[UPDATE} Cultures of Recession

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Duke University Program in Literature
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Cultures of Recession
An Interdisciplinary Graduate Student Conference Hosted by The Program in Literature, Duke University
November 20 & 21, 2009

Keynote Speaker: Stanley Aronowitz (CUNY), author of How Class Works and Just Around The Corner: The Paradox of a Jobless Recovery

Around 5:00 AM on Nov. 28—the day after Thanksgiving—a Wal-Mart employee was trampled to death by shoppers eager to participate in the store’s annual “Black Friday” sales blitz. On Dec. 1, after three months of violent upheaval in the banking sector, the National Bureau of Economic Research announced that the U.S. had been in economic recession for almost a year. On Dec. 5, a group of mostly Hispanic workers staged a sit-in at Republic Windows and Doors after being laid off from the Chicago-based factory with only three days’ notice. Throughout mid-December 2008, critics lauded the “tightness” and “economy” of Kelly Reichardt’s Wendy and Lucy, an 80-minute long independent film featuring a young woman, a dog, the Pacific Northwest, and not much else. Meanwhile, the country of Iceland—designated a terrorist state by Britain in an effort to freeze some of its assets—has declared bankruptcy. Widespread economic and institutional breakdown has resulted in a new wave of urban radicalism spreading across Greece, France, Italy, Spain, and the U.K. In China, mass deprivation and joblessness riots have escalated as authorities struggle to prop up a falling GDP. Despite unprecedented bailout and stimulus spending by the Bush and Obama administrations, the U.S. stock market has receded to levels last seen in 1997, with the unemployment rate crossing 10% in some states.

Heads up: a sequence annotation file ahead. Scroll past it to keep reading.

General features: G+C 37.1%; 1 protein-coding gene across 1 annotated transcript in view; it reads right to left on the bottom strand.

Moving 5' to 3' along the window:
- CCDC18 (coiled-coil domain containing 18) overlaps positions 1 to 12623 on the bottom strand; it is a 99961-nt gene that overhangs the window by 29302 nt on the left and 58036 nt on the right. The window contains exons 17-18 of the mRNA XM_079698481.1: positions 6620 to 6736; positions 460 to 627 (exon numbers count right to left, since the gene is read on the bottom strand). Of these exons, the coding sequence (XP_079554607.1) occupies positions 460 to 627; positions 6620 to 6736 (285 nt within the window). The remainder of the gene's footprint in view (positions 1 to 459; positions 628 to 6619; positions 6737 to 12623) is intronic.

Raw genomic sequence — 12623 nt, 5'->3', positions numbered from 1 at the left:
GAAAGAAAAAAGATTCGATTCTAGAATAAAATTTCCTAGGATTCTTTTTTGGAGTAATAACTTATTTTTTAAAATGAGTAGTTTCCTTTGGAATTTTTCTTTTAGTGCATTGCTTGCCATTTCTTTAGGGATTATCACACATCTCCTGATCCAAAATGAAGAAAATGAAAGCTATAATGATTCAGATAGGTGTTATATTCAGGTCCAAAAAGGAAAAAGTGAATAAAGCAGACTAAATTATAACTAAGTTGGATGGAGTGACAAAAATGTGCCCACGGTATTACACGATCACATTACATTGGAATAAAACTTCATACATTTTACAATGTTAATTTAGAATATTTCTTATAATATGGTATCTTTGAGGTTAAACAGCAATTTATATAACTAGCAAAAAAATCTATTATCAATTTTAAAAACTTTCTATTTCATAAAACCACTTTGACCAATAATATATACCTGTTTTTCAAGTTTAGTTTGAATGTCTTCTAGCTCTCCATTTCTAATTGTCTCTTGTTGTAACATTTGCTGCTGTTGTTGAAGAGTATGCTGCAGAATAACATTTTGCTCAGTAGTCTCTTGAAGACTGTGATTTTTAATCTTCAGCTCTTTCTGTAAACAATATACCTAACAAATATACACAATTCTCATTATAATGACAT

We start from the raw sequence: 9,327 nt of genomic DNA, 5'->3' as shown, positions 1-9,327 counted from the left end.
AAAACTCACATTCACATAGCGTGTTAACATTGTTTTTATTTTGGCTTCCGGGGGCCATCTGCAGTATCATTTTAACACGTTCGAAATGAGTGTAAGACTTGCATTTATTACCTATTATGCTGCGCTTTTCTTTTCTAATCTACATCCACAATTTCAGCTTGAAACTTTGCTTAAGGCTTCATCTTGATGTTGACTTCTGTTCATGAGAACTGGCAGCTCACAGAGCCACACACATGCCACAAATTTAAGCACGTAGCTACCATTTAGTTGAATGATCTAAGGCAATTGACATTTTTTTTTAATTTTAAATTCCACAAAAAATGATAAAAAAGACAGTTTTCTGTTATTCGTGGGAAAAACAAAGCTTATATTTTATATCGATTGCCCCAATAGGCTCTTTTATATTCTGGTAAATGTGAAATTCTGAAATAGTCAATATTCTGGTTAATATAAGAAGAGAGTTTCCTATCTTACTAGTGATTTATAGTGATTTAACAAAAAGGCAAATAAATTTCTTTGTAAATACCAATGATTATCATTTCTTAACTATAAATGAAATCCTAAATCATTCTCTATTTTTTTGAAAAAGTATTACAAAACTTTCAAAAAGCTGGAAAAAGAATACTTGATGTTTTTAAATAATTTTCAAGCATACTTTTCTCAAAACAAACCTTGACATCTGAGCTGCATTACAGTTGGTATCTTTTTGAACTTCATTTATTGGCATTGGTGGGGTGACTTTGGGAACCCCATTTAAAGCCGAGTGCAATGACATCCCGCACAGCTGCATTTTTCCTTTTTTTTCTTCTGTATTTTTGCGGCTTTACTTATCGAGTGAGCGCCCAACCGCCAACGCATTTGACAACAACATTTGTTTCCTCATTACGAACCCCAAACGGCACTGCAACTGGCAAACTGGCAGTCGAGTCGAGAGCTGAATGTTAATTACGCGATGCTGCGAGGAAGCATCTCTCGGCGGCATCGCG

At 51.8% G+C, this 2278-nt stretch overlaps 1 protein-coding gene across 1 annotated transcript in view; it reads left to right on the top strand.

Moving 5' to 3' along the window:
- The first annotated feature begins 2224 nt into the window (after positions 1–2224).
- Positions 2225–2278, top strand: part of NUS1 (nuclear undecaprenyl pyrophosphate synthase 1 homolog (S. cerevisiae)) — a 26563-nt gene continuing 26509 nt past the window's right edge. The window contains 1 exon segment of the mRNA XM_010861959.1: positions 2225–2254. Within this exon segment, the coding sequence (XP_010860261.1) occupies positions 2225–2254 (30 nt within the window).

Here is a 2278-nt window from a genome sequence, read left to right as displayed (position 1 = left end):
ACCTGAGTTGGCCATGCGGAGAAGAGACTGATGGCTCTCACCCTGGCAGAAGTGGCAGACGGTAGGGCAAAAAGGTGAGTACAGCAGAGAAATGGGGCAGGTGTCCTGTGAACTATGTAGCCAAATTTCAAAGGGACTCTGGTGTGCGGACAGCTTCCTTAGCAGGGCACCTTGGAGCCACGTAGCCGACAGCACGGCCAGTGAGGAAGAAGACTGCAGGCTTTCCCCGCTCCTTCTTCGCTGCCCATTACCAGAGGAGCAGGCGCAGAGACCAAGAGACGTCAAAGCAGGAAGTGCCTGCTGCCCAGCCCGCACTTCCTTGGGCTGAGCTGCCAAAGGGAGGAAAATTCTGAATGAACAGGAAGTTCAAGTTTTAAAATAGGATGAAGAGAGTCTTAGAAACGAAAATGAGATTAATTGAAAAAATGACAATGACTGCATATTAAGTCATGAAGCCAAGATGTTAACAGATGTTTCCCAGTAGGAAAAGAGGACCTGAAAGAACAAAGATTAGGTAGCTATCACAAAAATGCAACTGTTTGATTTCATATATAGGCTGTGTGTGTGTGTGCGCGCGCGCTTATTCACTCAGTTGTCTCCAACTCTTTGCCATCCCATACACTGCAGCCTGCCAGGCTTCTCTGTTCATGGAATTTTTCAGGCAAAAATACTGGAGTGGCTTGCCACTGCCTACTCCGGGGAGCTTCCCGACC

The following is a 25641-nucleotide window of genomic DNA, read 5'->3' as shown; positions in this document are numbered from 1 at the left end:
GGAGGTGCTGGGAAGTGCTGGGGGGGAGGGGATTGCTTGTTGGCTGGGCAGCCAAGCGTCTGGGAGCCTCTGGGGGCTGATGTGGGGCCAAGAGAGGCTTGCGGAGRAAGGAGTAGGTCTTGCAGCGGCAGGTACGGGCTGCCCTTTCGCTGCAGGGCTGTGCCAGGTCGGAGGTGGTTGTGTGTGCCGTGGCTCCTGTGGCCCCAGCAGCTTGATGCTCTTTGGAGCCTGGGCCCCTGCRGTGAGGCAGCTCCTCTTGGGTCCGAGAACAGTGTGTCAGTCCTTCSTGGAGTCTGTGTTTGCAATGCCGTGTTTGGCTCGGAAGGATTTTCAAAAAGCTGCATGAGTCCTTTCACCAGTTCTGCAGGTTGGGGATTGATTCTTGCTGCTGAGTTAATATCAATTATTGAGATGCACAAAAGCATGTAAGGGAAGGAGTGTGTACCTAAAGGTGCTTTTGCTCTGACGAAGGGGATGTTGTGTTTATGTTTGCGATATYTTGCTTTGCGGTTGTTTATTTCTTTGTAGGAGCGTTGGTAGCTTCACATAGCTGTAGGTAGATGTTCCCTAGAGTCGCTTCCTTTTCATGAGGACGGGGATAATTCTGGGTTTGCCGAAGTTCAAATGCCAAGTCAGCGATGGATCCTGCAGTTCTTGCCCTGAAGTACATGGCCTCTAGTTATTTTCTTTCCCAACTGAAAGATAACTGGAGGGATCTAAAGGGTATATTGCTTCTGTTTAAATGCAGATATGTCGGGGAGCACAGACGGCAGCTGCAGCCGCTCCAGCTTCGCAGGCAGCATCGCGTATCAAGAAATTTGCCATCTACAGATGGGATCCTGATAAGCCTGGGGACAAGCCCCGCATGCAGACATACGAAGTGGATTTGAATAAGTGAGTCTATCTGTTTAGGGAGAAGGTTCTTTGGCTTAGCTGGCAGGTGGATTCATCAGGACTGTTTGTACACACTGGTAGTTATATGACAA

This conference invites graduate students from humanities and social science disciplines to think about how the idea and experience of recession—a sustained national or global-economic downturn that makes itself visible through declines in industrial production, employment, sales, and income—frames the cultural life and livelihood of affected communities, places, and governing bodies. This shift in communal and political makeup opens space for discussion about the impact of recession on cultural forms. What sort of cultural phenomena—artistic, political, or otherwise—find expression during times of recession? Are there features of recession that seem to transcend history or geography? Are certain socioeconomic climates more or less poised to give birth to recession—and what sort of political positionalities or modes of thought find themselves competing to “solve” recessive crises? How does recession change the parameters of social and political institutions? Within the governing structure, how do power dynamics shuffle as blame is distributed between institutions and people? How might the idea of recession compare to related concepts like depression, inflation, deflation, unemployment, crisis, or overproduction? Can we identify specific literary or artistic forms, motifs, and icons that emerge during times of recession?

Possible panel or paper topics
• Recession and cultures of work
• Recession and the global economy
• Recession and the language of loss, failure, or decline
• Recession and establishment discourse
• Recession, labor struggle, and “class warfare”
• Recession and the banking-sector bailout
• Recession and debt
• Recession and the politics of greed or waste
• Recession, crisis theory, and the logic of capital
• Recession and radical political resurgences
• Recession and nostalgia
• Recession and consumer culture
• Historical recessions: the post-war ‘40s, the 1970s, Japan’s Lost Decade, etc.
• Recession in an age of Facebook, blogs, and “instant” information
• Recession and cultural production
• Recession and the politics of religion
• Recession and the politics of race, gender, and/or sexuality
• Recession and environmental/energy crises
• Recession and the university

Please send a 250-500 word abstract to culturesofrecession@gmail.com by August 31, 2009.

Sara Appel
Gerry Canavan
Alex Greenberg
Lisa Klarr
Ryan Vu


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